US 803826 A
Description (OCR text may contain errors)
N0- 803,826. PATENTED NOV. 7, 1905. G. E. HOLMES & A. G. 6: J. M. BOSTROM. COMBINATION SUFA AND BED.
APPLICATION FILED we. 31, 1904.
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No. 803,826. I PATENTED NOV. 7, 1905. G. B. HOLMESG: A. G. & J. M. BOSTROM. COMBINATION SOFA AND BED.
APPLICATION PILEDAUG. 31, 1904- 4 SHEETS-SHEET 2.
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No. 803,826. PATENTED NOV. 7, 1905.
e. E. HOLMES & A. e. & J. M. BOSTROM..
COMBINATION SOFA AND BED.
nrmcnrox FILED AUG. 31, 1904.
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' No. 803,826. PATENTED NOV. '7, 1905.
G. E. HOLMES 6a A. G. & J. M. BOSTROM.
COMBINATION SOFA AND BED.
APPLICATION FILED we. 31, 1904.
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UNITED STATES .PATEN T OFFICE.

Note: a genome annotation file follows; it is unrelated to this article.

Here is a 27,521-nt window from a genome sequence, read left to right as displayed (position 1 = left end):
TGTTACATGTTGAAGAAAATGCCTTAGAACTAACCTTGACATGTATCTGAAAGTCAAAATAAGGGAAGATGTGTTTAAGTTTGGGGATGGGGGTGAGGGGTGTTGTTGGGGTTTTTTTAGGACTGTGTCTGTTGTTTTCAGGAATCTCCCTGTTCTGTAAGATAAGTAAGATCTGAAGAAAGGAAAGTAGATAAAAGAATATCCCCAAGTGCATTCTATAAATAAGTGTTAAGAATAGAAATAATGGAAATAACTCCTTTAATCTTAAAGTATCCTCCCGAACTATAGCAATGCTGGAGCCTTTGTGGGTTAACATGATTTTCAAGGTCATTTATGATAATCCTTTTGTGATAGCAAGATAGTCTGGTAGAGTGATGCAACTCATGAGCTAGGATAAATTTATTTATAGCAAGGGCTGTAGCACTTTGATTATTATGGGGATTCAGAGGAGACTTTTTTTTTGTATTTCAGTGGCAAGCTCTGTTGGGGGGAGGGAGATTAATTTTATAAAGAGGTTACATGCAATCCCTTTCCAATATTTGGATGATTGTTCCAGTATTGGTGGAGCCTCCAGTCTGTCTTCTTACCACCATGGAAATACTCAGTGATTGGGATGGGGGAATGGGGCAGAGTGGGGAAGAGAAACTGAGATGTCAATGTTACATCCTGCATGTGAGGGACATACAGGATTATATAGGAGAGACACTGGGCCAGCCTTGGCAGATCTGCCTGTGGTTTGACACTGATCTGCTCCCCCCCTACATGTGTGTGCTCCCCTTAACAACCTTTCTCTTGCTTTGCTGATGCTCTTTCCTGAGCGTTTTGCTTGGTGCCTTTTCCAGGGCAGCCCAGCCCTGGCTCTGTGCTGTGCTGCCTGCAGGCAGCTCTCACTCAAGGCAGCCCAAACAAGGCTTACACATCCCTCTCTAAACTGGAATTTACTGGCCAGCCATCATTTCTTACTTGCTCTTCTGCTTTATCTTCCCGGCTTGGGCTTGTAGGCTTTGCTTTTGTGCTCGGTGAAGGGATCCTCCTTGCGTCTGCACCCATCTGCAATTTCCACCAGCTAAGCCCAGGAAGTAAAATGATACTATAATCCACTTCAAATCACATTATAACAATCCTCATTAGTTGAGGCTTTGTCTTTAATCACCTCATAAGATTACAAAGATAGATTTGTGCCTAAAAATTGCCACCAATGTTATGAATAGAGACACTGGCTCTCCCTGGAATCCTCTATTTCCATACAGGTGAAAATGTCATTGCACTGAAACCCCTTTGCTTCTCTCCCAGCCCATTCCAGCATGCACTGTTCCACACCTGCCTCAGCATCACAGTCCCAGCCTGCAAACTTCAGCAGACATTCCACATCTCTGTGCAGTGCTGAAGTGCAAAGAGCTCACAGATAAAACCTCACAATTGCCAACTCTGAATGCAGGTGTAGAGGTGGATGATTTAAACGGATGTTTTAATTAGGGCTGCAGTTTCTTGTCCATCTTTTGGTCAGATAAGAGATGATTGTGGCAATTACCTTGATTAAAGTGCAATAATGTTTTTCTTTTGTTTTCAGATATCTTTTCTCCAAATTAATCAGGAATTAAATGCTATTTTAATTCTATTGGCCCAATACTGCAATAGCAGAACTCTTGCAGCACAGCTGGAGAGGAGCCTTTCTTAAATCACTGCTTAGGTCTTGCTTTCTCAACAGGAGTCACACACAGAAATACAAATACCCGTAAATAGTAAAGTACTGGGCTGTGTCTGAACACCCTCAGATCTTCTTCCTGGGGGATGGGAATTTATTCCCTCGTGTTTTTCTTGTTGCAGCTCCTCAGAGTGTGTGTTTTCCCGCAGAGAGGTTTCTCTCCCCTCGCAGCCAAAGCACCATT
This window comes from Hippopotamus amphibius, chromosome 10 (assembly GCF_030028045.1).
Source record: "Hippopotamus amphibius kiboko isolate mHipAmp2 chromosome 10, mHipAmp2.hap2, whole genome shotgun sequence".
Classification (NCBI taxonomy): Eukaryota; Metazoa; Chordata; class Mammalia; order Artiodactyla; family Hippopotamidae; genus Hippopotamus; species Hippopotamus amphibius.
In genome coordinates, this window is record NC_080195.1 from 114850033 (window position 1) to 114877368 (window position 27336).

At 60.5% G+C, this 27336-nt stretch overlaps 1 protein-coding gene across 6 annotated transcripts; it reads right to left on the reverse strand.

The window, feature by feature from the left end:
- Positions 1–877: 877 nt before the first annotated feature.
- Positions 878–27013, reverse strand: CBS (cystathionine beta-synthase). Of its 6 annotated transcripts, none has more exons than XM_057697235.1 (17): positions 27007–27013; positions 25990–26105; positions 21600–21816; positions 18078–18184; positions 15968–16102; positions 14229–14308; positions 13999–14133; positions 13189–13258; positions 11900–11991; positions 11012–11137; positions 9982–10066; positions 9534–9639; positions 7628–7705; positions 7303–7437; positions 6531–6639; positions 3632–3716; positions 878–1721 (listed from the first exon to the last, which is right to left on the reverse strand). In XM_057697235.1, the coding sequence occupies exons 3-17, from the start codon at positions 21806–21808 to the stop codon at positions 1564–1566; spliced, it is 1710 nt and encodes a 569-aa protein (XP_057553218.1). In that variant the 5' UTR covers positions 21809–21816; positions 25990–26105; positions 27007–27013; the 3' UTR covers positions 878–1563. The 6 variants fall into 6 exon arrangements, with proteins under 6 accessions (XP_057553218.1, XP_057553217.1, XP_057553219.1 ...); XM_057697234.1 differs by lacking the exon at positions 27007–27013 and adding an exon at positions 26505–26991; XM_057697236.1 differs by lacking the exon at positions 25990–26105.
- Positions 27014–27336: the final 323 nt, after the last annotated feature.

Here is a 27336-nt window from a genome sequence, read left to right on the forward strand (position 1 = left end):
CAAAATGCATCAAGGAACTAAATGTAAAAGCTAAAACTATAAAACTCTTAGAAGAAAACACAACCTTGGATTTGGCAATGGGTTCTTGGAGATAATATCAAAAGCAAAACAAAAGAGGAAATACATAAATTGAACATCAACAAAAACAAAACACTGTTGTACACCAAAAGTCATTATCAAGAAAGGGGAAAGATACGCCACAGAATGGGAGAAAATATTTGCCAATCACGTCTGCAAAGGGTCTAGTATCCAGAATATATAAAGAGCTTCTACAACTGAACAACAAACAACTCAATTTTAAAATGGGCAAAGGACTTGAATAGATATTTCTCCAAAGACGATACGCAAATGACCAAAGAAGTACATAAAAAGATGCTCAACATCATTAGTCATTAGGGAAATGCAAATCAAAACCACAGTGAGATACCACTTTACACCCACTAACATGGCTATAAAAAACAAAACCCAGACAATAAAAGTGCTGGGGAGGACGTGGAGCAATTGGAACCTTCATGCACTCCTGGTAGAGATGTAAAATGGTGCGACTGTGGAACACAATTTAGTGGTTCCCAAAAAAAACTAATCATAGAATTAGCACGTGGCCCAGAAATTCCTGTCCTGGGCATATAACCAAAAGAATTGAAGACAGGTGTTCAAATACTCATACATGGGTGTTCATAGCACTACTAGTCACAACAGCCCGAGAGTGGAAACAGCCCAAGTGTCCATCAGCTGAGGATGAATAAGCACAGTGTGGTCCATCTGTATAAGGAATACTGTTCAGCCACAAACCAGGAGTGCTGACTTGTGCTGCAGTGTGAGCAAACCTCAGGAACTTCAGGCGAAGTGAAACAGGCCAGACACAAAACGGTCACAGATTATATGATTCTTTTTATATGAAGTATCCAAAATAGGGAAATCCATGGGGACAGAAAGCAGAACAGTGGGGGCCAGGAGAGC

GUSTAV E. HOLMES, AXEL G. BOSTROM, AND JOHN M. BOSTROM, OF MILNAUKEE, WISCONSIN.
COMBINATION SOFA AND BED.
Specification of Letters Patent.
Patented Nov. '7, 1905.
Application filed August 31. 1904:. Serial No. 222,811.
To ttZZ whom, it may concern.-
Be it known that we, GUSTAV E. HOLMES, AXEL G. BOSTROM, and JOHN M. BOSTROM,
residing in Milwaukee, in the county of Mil waukee and State of Wisconsin, have invented new and useful Improvements in Combination Sofas and Beds, of which the following is a description, reference being had to the accompanying drawings, which are a part of this specification.
This invention relates to a sofa so formed and constructed that it can be readily converted into a bed of an improved form and by improved means embodied therein.
. The invention consists of the structure, it parts, and combinations of parts as herein described and claimed or the equivalents thereof.